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Small Business: When Your Client Is Tax-Exempt

If that client won't pay tax on a transaction, be sure to get the correct state forms certifying the exemption

Q: My marketing and event planning agency often works with nonprofits. We handle all transactions and purchase all goods, then invoice the clients. Some of our clients are refusing to pay the tax on the purchases, saying they are tax-exempt. How can I purchase goods on behalf of a client who is tax-exempt? —M.J., Brooklyn, N.Y.

A: A more experienced nonprofit would probably have been able to help you navigate this, says Joshua Hayes, an accountant at Eide Bailly in Phoenix. But right now you should ask nonprofit clients to provide you with a properly completed New York State "exempt organization certificate" for your files. This document legally exempts qualified nonprofits from having to pay sales tax in New York State. Application forms, along with more information on doing business with nonprofits, can typically be found on your state's tax department Web site.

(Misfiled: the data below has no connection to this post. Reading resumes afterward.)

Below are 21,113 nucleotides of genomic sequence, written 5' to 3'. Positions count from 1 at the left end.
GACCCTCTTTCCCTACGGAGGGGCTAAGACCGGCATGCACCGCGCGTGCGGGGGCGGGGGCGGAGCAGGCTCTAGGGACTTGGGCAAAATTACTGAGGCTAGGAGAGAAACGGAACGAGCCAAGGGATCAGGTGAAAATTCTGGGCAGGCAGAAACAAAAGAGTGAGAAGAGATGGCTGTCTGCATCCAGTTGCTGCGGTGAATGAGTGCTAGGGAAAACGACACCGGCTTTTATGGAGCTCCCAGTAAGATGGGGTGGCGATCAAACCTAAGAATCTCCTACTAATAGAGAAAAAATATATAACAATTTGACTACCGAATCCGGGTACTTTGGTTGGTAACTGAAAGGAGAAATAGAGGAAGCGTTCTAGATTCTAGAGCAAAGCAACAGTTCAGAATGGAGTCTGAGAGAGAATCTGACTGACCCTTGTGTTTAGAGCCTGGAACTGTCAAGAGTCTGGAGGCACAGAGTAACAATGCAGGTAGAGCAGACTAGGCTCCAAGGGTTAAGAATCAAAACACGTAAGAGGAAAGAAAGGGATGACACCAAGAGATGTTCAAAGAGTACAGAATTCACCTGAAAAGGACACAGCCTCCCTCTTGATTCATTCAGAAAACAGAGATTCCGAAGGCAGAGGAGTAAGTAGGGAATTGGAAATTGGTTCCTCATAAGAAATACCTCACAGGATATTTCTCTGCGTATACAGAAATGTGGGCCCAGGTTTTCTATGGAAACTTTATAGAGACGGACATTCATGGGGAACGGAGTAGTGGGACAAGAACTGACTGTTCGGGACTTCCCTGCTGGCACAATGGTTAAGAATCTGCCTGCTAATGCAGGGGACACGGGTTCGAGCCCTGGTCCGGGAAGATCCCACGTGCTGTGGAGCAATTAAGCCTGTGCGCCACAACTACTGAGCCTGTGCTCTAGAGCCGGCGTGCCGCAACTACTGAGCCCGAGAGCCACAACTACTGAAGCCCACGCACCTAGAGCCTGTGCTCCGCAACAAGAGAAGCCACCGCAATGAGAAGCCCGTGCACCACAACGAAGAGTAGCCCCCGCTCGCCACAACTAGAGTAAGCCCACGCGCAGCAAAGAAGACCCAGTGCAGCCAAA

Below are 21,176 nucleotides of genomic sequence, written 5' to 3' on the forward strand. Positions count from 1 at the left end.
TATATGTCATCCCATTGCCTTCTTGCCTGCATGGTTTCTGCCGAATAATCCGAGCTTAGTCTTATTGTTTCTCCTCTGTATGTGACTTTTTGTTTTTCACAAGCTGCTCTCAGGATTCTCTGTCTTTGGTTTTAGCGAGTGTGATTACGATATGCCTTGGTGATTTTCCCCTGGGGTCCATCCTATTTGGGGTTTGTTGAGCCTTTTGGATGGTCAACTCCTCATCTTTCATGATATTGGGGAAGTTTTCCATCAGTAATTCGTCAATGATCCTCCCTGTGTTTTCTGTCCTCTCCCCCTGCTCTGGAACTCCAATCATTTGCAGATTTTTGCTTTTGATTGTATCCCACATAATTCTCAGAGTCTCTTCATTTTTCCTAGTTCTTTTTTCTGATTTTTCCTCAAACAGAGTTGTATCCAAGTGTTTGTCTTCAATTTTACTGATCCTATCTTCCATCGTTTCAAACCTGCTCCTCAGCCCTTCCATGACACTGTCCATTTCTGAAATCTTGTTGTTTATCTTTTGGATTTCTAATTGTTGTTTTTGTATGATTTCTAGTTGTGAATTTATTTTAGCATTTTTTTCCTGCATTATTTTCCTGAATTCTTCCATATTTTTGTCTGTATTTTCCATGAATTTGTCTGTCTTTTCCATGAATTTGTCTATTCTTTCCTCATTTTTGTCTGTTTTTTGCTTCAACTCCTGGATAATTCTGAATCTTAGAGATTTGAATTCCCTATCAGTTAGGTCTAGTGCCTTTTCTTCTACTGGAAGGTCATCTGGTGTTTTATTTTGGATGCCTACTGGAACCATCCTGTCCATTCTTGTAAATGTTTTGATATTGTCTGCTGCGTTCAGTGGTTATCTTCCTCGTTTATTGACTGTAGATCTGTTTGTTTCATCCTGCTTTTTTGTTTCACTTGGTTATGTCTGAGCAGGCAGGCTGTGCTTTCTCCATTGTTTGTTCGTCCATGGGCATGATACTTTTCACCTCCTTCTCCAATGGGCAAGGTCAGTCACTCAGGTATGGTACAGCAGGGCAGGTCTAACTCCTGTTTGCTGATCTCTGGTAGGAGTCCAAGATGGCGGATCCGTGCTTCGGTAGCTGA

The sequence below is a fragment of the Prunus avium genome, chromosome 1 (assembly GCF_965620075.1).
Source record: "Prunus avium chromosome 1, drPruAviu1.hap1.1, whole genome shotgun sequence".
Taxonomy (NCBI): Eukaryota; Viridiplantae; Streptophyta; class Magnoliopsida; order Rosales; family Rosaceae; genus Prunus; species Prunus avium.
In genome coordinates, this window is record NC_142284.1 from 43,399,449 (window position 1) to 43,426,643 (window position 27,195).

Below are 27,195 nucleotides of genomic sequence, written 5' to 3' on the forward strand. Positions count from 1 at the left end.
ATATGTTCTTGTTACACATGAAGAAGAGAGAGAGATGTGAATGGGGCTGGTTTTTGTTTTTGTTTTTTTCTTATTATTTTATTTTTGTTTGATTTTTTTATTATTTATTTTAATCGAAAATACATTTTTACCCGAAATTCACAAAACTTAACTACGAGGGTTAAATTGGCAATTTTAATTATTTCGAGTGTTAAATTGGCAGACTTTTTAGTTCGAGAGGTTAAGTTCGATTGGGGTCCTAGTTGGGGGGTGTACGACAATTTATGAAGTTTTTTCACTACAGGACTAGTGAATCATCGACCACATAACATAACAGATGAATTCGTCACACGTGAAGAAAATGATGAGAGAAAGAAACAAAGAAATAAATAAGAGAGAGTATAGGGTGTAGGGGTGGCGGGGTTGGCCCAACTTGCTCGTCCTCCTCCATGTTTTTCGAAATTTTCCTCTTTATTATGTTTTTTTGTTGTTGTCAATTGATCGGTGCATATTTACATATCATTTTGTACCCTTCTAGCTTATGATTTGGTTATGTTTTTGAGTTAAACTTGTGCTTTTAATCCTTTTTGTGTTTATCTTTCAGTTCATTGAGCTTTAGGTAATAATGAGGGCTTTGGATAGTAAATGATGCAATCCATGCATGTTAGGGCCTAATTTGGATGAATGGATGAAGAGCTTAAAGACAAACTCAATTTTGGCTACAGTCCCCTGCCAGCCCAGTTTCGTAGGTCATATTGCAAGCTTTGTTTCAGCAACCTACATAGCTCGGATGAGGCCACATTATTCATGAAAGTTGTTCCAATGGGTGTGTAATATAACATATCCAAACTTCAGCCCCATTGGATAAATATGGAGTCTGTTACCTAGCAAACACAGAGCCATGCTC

With that document on file, you can make tax-free purchases on behalf of your clients by issuing resale certificates (ST-120 forms) to your vendors. The resale certificate states that your purchases will be resold to an exempt organization, rather than being used by your firm, and thus are not subject to sales tax. Make sure your nonprofit clients are paying their invoices from their organization's bank accounts; do not accept checks from board members' personal accounts. And be sure to keep good records. "You should keep itemizations of what's being purchased for these clients, the resale certificates you issue, their exemption certificates, and the payment method coming from the exempt organization," says Hayes.

Return to the BWSmallBiz June/July 2009 Table of Contents

Karen E. Klein is a Los Angeles-based writer who covers entrepreneurship and small-business issues.

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